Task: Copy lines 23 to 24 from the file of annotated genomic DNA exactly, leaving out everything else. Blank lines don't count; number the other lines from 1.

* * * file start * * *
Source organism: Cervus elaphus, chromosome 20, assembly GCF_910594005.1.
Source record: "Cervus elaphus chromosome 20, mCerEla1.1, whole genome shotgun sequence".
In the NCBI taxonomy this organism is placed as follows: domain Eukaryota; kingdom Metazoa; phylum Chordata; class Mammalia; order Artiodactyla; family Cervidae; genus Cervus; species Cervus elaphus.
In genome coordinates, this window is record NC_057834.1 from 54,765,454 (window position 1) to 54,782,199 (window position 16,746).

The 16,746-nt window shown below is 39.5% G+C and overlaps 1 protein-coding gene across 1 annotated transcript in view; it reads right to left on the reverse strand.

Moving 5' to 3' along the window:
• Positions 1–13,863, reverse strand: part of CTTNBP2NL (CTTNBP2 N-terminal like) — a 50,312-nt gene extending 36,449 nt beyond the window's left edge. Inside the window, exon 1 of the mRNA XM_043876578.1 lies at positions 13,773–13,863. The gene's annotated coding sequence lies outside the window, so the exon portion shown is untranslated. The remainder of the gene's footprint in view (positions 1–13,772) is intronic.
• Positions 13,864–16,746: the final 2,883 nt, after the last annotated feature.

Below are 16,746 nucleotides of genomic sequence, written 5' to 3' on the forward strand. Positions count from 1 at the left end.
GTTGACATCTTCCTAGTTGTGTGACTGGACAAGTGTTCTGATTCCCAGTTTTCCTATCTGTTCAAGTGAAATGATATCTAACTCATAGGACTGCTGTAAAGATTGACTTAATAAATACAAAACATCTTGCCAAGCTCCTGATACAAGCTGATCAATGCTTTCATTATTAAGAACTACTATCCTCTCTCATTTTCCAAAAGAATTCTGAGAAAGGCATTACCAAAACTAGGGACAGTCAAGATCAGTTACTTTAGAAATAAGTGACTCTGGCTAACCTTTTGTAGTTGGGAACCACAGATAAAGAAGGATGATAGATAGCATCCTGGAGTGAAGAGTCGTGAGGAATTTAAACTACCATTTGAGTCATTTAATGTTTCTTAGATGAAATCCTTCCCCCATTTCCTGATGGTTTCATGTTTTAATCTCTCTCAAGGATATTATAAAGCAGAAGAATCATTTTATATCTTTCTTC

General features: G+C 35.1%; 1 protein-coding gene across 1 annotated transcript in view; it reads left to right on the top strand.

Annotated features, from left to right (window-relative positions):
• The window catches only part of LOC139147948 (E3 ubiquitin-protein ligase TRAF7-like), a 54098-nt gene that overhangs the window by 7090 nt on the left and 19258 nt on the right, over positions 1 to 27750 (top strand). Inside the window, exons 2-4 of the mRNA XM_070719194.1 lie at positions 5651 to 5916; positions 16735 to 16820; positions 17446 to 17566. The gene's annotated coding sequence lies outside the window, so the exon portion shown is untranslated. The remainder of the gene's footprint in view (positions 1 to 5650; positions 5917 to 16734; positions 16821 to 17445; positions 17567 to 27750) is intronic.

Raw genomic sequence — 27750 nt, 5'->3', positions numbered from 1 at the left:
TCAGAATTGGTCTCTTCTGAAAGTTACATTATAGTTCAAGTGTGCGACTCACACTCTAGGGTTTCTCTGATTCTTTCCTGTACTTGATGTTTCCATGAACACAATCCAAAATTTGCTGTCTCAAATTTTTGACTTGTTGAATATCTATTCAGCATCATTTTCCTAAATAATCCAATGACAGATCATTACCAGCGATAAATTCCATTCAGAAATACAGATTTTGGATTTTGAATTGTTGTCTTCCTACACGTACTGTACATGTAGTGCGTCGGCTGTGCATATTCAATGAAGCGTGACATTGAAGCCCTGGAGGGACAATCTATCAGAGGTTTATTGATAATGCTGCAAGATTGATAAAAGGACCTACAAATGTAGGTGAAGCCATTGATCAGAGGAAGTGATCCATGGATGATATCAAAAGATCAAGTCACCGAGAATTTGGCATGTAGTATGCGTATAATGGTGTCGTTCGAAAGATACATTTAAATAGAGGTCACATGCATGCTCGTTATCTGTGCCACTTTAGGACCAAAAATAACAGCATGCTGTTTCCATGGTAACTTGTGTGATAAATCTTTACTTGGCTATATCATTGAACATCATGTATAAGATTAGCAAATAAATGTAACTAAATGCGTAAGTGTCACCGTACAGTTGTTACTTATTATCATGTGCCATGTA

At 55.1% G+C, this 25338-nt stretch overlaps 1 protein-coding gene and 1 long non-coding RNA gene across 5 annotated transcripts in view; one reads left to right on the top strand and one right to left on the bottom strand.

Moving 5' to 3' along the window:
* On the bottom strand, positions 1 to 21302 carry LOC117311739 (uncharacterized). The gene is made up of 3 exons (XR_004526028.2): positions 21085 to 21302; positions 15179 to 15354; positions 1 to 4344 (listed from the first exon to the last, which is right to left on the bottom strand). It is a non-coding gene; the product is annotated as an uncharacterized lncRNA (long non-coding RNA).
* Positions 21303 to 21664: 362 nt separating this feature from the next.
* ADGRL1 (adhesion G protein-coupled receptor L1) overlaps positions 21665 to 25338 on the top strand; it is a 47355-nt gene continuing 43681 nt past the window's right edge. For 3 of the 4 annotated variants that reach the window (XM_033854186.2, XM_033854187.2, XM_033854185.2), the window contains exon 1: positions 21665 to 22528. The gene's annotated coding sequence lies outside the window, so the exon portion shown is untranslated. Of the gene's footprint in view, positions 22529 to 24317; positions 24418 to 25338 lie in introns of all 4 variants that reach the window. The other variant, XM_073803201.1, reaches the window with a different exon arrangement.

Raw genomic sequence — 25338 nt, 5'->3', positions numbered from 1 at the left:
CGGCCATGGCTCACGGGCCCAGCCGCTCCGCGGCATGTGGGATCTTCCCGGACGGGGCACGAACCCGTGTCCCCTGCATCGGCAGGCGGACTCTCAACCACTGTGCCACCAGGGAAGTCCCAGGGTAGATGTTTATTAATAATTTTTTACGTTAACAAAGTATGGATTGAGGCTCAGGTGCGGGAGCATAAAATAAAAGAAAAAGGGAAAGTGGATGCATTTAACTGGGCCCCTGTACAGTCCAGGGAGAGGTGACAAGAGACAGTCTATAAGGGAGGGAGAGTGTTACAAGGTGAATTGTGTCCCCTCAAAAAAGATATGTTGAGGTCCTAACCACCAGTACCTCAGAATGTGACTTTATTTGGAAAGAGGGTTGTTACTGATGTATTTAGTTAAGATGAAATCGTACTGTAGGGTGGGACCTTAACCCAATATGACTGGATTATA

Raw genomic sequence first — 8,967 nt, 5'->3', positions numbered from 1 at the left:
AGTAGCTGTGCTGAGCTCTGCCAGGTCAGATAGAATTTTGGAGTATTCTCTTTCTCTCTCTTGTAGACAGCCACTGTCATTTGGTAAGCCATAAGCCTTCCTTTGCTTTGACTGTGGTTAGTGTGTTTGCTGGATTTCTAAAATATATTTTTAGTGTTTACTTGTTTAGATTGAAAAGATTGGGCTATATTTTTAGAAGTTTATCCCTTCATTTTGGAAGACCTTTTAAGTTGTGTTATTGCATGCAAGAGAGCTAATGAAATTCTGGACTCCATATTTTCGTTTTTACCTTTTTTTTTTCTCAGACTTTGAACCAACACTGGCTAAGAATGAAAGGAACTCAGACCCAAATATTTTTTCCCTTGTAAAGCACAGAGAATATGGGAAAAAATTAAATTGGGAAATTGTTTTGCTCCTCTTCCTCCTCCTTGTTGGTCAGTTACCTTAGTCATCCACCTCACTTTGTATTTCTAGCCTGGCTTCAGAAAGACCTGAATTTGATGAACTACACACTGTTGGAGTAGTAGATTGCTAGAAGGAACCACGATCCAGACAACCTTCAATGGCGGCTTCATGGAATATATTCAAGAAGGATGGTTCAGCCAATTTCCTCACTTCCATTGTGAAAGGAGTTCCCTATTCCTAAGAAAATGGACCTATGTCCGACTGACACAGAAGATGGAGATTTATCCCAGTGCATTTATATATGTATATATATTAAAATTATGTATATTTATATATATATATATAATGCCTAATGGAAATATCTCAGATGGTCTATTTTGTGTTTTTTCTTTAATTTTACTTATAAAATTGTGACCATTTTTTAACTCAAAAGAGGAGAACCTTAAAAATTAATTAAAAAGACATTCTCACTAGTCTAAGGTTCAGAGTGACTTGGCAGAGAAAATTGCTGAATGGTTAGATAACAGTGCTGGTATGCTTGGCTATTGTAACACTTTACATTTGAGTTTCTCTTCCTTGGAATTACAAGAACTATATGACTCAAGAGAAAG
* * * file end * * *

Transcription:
Raw genomic sequence first — 8,967 nt, 5'->3', positions numbered from 1 at the left:
AGTAGCTGTGCTGAGCTCTGCCAGGTCAGATAGAATTTTGGAGTATTCTCTTTCTCTCTCTTGTAGACAGCCACTGTCATTTGGTAAGCCATAAGCCTTCCTTTGCTTTGACTGTGGTTAGTGTGTTTGCTGGATTTCTAAAATATATTTTTAGTGTTTACTTGTTTAGATTGAAAAGATTGGGCTATATTTTTAGAAGTTTATCCCTTCATTTTGGAAGACCTTTTAAGTTGTGTTATTGCATGCAAGAGAGCTAATGAAATTCTGGACTCCATATTTTCGTTTTTACCTTTTTTTTTTCTCAGACTTTGAACCAACACTGGCTAAGAATGAAAGGAACTCAGACCCAAATATTTTTTCCCTTGTAAAGCACAGAGAATATGGGAAAAAATTAAATTGGGAAATTGTTTTGCTCCTCTTCCTCCTCCTTGTTGGTCAGTTACCTTAGTCATCCACCTCACTTTGTATTTCTAGCCTGGCTTCAGAAAGACCTGAATTTGATGAACTACACACTGTTGGAGTAGTAGATTGCTAGAAGGAACCACGATCCAGACAACCTTCAATGGCGGCTTCATGGAATATATTCAAGAAGGATGGTTCAGCCAATTTCCTCACTTCCATTGTGAAAGGAGTTCCCTATTCCTAAGAAAATGGACCTATGTCCGACTGACACAGAAGATGGAGATTTATCCCAGTGCATTTATATATGTATATATATTAAAATTATGTATATTTATATATATATATATAATGCCTAATGGAAATATCTCAGATGGTCTATTTTGTGTTTTTTCTTTAATTTTACTTATAAAATTGTGACCATTTTTTAACTCAAAAGAGGAGAACCTTAAAAATTAATTAAAAAGACATTCTCACTAGTCTAAGGTTCAGAGTGACTTGGCAGAGAAAATTGCTGAATGGTTAGATAACAGTGCTGGTATGCTTGGCTATTGTAACACTTTACATTTGAGTTTCTCTTCCTTGGAATTACAAGAACTATATGACTCAAGAGAAAG